During their testimony to a congressional committee, two members of the Sackler family said their apologies for all the sorrows brought by the US opioid epidemic, but refused to take blame and recognize the role played by the company they led, Purdue Pharma, maker of OxyContin, to one of America’s worst health crises.
Rare Public Appearance
The Sackler family has firmly protected their privacy even in the midst of the controversy the drugmaker they owned was involved in. The hearing that took place before the House oversight committee is just one of the few public appearances made by the members of the Sackler family.
Kathe Sackler, Purdue Pharma’s former vice president and board member from 1990 to 2018, and David Sackler, a board member since 2012 until 2018, both expressed deep sorrow for the people who have lost their loved ones over opioid overdose and addiction.
But when all is said and done, the accused can only communicate their apologies, but what about the harm done not only to the victims, but also to their families? Families of plaintiffs in the Paragard lawsuits can also attest to that, even if justice is yet to be served for them.
“I would be happy to apologize to the American people for all the pain they’ve suffered,” Ms. Sackler told the House oversight committee. “I also am very angry. I’m angry that some people working at Purdue broke the law.”
She also added that she could not think of anything she would have done differently, referring to how she understood the management’s reports to the board.
Mr. Sackler, on the other hand, expressed his apologies because of OxyContin’s role in addiction and because of the lives it has taken.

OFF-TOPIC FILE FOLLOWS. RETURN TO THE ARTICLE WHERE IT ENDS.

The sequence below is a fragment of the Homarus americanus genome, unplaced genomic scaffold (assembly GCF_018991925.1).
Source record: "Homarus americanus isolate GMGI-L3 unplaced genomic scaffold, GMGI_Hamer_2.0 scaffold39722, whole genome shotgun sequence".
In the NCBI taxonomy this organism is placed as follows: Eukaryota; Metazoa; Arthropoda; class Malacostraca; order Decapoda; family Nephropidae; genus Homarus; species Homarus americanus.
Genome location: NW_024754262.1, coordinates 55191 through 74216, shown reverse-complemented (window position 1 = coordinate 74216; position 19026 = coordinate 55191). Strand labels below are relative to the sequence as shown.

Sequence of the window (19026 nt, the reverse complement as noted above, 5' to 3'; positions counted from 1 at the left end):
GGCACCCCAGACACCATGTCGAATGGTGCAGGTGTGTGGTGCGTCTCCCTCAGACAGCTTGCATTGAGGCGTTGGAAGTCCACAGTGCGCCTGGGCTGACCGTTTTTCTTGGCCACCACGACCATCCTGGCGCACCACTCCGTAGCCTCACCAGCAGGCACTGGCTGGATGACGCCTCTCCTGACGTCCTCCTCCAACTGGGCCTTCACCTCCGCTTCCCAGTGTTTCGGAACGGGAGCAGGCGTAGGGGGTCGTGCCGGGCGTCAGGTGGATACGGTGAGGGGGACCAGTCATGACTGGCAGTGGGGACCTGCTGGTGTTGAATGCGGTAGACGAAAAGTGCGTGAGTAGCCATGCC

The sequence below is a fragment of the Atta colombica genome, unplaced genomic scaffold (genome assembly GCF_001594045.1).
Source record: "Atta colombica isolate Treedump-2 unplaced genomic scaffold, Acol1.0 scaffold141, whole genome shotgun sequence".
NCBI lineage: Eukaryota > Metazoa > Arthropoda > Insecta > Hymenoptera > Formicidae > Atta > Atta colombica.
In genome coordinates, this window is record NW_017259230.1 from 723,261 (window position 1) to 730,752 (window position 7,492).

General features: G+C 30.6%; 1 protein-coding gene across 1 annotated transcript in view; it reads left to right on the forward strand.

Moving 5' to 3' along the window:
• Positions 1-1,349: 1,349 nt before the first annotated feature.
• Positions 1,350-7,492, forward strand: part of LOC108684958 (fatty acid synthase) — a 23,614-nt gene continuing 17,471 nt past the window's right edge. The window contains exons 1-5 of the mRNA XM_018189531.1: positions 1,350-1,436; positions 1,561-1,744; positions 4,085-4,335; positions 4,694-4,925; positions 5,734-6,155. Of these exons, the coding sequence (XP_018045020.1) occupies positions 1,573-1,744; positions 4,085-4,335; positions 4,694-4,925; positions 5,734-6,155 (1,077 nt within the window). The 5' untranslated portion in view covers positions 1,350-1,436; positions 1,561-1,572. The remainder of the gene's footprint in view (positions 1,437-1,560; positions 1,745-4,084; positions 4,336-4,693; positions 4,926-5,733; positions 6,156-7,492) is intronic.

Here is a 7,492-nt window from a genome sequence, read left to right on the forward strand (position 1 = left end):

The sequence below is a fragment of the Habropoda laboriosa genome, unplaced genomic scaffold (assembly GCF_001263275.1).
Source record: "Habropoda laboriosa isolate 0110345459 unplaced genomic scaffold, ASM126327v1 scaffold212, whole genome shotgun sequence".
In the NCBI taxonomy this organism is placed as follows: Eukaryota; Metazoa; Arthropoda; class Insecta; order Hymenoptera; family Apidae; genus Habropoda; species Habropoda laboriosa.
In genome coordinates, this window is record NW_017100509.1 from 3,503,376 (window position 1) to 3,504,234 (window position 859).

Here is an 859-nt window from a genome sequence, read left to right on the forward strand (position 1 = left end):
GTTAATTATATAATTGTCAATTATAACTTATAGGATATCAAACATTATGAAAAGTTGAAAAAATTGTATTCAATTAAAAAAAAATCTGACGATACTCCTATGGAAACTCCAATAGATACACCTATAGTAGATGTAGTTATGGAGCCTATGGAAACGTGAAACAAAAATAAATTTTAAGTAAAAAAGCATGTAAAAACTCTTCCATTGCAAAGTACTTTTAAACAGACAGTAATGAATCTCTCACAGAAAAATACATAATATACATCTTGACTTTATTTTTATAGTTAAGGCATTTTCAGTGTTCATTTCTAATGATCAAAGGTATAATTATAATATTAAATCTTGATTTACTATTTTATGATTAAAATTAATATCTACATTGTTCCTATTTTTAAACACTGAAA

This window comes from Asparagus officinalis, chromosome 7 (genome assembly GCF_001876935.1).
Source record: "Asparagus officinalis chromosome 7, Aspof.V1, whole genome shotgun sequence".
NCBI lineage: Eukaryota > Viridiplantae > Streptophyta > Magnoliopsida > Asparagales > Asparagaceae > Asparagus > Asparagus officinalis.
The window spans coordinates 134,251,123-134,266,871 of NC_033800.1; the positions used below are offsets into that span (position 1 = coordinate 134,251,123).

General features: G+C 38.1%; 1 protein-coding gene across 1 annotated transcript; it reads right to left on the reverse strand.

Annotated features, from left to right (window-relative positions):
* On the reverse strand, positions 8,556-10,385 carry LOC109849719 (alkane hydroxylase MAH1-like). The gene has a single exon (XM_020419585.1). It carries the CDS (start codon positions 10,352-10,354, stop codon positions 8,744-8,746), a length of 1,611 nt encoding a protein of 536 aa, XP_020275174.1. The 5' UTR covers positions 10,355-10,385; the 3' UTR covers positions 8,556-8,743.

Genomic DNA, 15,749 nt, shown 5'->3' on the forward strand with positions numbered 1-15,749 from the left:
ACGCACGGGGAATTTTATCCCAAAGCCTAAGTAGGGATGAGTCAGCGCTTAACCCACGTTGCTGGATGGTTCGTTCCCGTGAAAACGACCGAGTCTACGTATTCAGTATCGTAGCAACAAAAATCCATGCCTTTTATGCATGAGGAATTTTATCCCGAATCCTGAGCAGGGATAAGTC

“I believe I conducted myself legally and ethically and I believe that full record will demonstrate that,” he added.
How it all Began
Purdue Pharma advertised the OxyContin opioid from 1996, and since then has helped them reap billions of dollars in sales, which happened at the same time with the addiction epidemic which has lasted in the US for 20 years.
The crisis saw its early stages with an increase in OxyContin prescriptions before escalating into an epidemic involving illegal drugs such as fentanyl and heroin.
According to the US Centers for Disease Control and Prevention, everyday, around 128 people overdose on legal and illegal opioids.
Carolyn Maloney, House oversight committee’s Democratic Chairwoman, argued that members of the Sackler family pressured Purdue Pharma executives to increase market share for OxyContin by looking for high-volume opioid prescribers who would also push for higher doses of the substance.
Maloney said in her opening statement: “This company played a central role in fuelling one of America’s most devastating public health crises. Purdue has generated more than $35bn in revenue since bringing OxyContin to market.”
The Latest on the Settlements
In October, an $8bn settlement was reached by Purdue Pharma with the US, admitting it knowingly conspired with others to assist doctors giving out medications “without a legitimate purpose.”
In a related settlement, members of the Sackler family agreed to pay $225m, but denied claims made against them.